Tip: When you compose an e-mail while in an upset state, it is always a good idea to save it as a draft for an hour or two and then read it over carefully at least once before sending it, just to make sure you are communicating what you really want to, in a clear and respectful way.
DON'T... Forward junk mail to others
From time to time, people to whom we have given our e-mail address will have momentary lapses in judgment (yes, even
friends and family) and will forward 'junk mail' to you.
These are often long rambling stories, urban myths, scraps of wisdom, chain letters, collections of jokes, or such, that are prevalent around the Net.
This is the equivalent of opening your regular mail box at home and finding it loaded with unsolicited and unwanted promotional letters and advertising flyers. Would you forward those to your friends or family? Do you? I didn't think so.
When you receive one of these in your e-inbox, DO NOT forward it on to someone else. Kill it then and there. This kind of unsolicited junk mail is known as 'spam' and is definitely not acceptable on the Net.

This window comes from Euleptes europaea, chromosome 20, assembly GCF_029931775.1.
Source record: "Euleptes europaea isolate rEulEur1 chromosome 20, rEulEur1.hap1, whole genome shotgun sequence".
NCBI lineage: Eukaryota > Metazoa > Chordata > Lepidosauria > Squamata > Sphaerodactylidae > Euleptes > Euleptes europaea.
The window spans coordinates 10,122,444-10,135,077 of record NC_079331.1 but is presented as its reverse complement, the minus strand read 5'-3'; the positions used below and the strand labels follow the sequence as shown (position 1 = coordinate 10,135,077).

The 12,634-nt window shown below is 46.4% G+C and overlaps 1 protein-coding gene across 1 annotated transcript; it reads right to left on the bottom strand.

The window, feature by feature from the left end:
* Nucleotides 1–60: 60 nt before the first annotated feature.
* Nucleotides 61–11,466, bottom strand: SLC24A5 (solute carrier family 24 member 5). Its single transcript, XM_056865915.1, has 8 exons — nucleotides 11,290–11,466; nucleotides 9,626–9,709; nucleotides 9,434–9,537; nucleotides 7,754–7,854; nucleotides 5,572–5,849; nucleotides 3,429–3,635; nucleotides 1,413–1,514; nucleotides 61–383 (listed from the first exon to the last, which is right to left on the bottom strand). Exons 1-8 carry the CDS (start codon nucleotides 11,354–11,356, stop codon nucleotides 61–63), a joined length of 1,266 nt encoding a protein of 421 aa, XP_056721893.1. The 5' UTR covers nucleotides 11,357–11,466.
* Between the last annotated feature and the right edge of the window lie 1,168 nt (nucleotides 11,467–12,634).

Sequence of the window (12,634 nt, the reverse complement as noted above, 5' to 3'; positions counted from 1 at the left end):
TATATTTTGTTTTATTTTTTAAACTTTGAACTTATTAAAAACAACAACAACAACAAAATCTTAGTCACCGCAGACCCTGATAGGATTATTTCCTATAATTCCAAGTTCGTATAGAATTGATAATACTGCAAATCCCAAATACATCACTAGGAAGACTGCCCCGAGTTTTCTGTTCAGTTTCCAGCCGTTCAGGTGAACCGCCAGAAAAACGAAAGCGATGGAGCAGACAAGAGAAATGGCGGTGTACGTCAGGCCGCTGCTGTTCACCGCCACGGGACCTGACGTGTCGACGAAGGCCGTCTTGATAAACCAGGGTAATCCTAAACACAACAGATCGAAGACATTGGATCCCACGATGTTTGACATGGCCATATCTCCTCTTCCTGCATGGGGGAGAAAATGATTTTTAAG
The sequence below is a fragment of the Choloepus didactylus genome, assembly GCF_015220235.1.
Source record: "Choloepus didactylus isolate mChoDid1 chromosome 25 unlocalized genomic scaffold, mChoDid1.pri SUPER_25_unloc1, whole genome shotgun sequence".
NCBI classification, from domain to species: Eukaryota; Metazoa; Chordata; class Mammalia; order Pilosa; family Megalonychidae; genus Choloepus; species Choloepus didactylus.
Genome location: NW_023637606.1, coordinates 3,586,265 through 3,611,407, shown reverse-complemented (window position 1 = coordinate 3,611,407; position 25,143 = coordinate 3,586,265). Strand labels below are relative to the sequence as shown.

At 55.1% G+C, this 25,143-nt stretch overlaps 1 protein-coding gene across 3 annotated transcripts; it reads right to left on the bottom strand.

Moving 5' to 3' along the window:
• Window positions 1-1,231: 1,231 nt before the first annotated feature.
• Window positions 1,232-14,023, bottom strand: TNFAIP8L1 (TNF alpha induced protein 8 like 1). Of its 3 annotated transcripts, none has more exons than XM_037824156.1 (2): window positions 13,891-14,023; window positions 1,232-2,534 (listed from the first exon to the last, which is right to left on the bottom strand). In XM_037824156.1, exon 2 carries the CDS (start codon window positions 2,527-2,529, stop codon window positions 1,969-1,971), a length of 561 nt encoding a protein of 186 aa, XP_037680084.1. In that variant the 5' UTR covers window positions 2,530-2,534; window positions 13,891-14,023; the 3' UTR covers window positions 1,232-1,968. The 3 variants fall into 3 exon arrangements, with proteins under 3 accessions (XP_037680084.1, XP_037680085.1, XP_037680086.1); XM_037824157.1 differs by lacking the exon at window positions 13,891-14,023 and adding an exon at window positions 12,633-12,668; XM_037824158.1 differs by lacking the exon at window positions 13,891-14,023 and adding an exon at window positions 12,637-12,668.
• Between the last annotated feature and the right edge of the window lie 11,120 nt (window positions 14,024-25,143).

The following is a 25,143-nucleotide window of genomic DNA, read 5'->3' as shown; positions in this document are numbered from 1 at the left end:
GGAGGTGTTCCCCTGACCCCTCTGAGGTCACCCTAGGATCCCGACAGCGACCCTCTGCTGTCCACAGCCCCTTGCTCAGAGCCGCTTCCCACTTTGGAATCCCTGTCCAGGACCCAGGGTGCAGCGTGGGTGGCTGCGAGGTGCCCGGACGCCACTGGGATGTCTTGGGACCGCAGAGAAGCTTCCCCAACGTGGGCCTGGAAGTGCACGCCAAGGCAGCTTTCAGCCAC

If a friend or acquaintance sends one to you, politely e-mail them back asking if they would please be kind enough to remove your name from their distribution list for that type of item. Explain that you are already inundated with this 'type' of unsolicited e-mail. Usually, they will take the hint and accommodate you.
DON'T... Think that e-mail is instantaneous
Believe it or not, e-mail is not as reliable as a telephone call when it comes to timely communication!
The Internet is a loosely connected network of computers and telecommunications equipment owned, operated and managed by many independent companies, institutions and government organisations.